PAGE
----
Want to know the answer? It’s paying down debt.

In the current issue of “Moneywise” there’s one of their regular “Money Makeover” features. Wendy Edwards from Surrey and her partner Marc were being advised by Ian Anderson of G C Stevens Financial Services in Weybridge.

Apart from their mortgage, they had loan and credit card debts totalling over £21,000, to be serviced from a combined net income of £2300 / month. However they also had £9000-odd in various savings accounts “earning them little interest.”

One of the first tips from the adviser – which “Moneywise” highlighted in a text-box – was to use the savings to pay down part of the card and loan debt.  By doing that he calculated they’d save £790 / year, which amounts to about 3% of their net income.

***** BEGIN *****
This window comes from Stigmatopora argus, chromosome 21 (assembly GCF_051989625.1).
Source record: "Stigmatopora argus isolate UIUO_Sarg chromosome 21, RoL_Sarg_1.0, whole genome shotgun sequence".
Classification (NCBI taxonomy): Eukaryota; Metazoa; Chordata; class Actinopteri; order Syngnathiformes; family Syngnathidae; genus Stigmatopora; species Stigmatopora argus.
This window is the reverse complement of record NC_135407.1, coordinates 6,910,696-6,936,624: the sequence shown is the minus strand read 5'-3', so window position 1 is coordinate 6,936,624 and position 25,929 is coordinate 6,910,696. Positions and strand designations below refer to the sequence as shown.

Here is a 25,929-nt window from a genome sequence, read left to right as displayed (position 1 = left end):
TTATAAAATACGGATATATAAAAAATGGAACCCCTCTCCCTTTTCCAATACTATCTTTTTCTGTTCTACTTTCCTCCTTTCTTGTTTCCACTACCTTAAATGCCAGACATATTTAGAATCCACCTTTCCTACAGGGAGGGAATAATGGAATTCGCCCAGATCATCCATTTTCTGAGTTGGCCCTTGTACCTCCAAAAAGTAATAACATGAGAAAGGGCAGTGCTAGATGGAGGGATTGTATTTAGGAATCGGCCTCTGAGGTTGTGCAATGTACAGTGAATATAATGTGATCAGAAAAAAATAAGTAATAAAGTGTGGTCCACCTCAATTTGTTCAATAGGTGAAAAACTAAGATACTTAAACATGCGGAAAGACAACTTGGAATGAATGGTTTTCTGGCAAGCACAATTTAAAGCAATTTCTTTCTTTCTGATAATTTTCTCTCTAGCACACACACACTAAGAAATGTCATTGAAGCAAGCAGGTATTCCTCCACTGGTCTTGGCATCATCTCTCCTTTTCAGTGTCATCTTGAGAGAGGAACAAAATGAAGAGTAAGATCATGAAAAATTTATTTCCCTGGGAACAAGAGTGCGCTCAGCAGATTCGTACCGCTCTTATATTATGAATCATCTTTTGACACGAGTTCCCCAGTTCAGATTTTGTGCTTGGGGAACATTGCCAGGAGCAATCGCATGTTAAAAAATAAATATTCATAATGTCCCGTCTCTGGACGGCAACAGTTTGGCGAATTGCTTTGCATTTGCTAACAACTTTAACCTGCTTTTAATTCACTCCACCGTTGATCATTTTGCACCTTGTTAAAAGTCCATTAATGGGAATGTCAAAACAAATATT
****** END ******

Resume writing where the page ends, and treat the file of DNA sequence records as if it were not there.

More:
This reminds me of something I wrote in my book “Back to the Black”. Here’s an extract:


Don’t keep rainy day money

Do you have any savings? You might answer: “are you crazy? I’ve used them up long ago.” However, many people who are facing severe debt problems, and are “maxed out” on their credit cards, turn out to have money squirreled away in another account, “for a rainy day”. (I was one of them) Well, as this is a rainy day, (and right now you are earning very little interest on those savings) it makes no sense to hold on to savings at the same time as you have unsustainable debts.

That statement is not original. In 2007, an article in the money pages of the “Daily Telegraph” concluded with the simple phrase, which I found it hard to argue with but hadn’t realised before:

“Paying down debt remains the best risk-free, tax-free investment in town.”

I suspect this is always true.